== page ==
After borrowing the logic from the criminal caselaw construing “reasonable expectation of privacy” in the Fourth Amendment context, the court concluded that only the fourth scenario above, i.e., using enhanced vision to view the subject inside her home, would constitute an unreasonable and substantial or serious interference with the plaintiff’s right to privacy in violation of G.L. c. 214, § 1B.[10]

In reaching this conclusion, the court adopted the United States Supreme Court’s Fourth Amendment analysis from Oliver v. United States,[11] where the Court considered whether a government actor’s observations of a person infringed upon the person’s “reasonable expectation of privacy.” In Oliver, the Court held that a reasonable expectation of privacy only exists when the person has an “actual expectation of privacy and the expectation is one that society recognizes as reasonable.”[12] The DiGirolamo Court also quoted the Second Circuit Court of Appeals’ conclusion in United States v. Taborda,[13] the seminal case on enhanced visual surveillance, that:

Observation of objects and activities inside a person’s home by unenhanced vision from a location where the observer may properly be does not impair a legitimate expectation of privacy. However, any enhanced viewing of the interior of a home does impair a legitimate expectation of privacy.[14]

The court stated it was “both sensible and administrable” to apply this reasonable expectation of privacy analysis, which recognizes a distinction between unenhanced vision and enhanced vision, to its determination of when an interference with privacy is substantial or serious.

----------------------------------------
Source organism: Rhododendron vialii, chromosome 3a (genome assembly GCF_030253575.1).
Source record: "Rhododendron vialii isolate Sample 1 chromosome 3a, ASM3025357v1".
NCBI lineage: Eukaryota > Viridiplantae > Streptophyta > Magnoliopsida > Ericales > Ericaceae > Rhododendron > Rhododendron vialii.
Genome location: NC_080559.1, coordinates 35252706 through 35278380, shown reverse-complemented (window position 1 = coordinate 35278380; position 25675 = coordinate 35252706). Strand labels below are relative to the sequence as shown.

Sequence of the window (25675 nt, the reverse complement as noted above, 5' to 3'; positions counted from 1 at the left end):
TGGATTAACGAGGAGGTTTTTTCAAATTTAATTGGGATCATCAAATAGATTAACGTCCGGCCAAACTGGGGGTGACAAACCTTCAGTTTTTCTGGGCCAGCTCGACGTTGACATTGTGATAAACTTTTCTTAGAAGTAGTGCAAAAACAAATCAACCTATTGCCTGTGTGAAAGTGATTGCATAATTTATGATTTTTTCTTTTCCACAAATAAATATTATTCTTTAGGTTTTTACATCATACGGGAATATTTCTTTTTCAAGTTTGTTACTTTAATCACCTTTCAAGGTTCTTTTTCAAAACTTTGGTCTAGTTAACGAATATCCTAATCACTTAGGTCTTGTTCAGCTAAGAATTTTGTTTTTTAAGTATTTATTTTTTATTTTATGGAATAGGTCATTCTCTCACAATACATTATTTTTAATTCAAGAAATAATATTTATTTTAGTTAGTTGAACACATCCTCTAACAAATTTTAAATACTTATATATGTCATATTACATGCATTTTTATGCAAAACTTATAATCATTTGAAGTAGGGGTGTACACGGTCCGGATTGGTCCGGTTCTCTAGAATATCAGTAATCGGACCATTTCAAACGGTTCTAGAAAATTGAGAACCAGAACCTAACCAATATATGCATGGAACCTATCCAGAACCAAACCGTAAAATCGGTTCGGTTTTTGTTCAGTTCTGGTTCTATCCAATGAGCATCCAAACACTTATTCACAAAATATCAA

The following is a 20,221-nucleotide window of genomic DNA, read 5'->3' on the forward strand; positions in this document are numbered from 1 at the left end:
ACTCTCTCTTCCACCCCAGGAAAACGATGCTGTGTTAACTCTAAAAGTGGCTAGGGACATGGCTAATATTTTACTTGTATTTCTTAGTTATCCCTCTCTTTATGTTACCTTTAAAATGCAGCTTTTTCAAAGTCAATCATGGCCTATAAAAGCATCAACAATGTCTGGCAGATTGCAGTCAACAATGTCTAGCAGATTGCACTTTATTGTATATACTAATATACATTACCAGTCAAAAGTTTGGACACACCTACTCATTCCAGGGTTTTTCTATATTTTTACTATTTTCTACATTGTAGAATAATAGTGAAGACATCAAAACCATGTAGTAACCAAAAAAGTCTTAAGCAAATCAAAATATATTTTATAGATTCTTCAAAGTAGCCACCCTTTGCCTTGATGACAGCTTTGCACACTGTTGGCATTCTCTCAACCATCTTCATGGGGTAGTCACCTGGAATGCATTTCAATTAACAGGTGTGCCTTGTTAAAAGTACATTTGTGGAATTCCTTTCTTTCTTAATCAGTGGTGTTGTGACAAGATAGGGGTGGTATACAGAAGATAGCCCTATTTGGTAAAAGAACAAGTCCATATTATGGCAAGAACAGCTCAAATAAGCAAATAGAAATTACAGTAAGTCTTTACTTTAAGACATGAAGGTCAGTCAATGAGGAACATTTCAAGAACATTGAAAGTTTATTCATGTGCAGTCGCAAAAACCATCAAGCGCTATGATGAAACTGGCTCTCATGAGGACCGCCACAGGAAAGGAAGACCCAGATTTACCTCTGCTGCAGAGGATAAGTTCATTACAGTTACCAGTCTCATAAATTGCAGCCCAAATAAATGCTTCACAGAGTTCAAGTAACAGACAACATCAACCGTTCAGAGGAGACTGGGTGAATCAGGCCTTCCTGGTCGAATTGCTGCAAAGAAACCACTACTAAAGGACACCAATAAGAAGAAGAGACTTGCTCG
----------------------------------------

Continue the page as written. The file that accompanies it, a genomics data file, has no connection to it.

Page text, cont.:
Applying this analysis to the case before it, the DiGirolamo Court concluded that the investigators’ observations of the plaintiff in her home, using their unenhanced vision and without trespassing, did not violate any reasonable expectation of privacy on the part of the plaintiff. The court concluded, however, that the use of enhanced vision in observing, photographing or videotaping the plaintiff in her home, i.e., through the use of binoculars or a telescopic lens, would violate the plaintiff’s reasonable expectation of privacy and would thus constitute an unreasonable and substantial or serious interference with her privacy under G. L. c. 214, § 1B.[15]

With respect to the surveillance of the plaintiff when she exited her apartment to her balcony, which faced a parking lot and was clearly visible from the street, the court concluded that neither the investigators’ unenhanced nor enhanced viewing of the plaintiff in this area violated any reasonable expectation of privacy on the plaintiff’s part.[16] The court stated that “while standing on her balcony, [the plaintiff] enjoyed no greater right to be free from enhanced viewing than she did while standing on the street.”[17] Thus, the court concluded that the investigators’ observation and photographing of the plaintiff with enhanced vision while on the balcony did not constitute an unreasonable and substantial or serious interference with privacy under G. L. c. 214, § 1B.[18]

Right to Privacy in the Workplace

The DiGirolamo decision discusses the scope of the right to privacy in public places versus private residences. The decision does not, however, provide illumination as to when workplace surveillance impinged upon a subject’s right to privacy. The recent Supreme Judicial Court decision in Nelson v. Salem State College,[19] provides insight as to this aspect of the right to privacy in the surveillance and G. L. c. 214, § 1B context.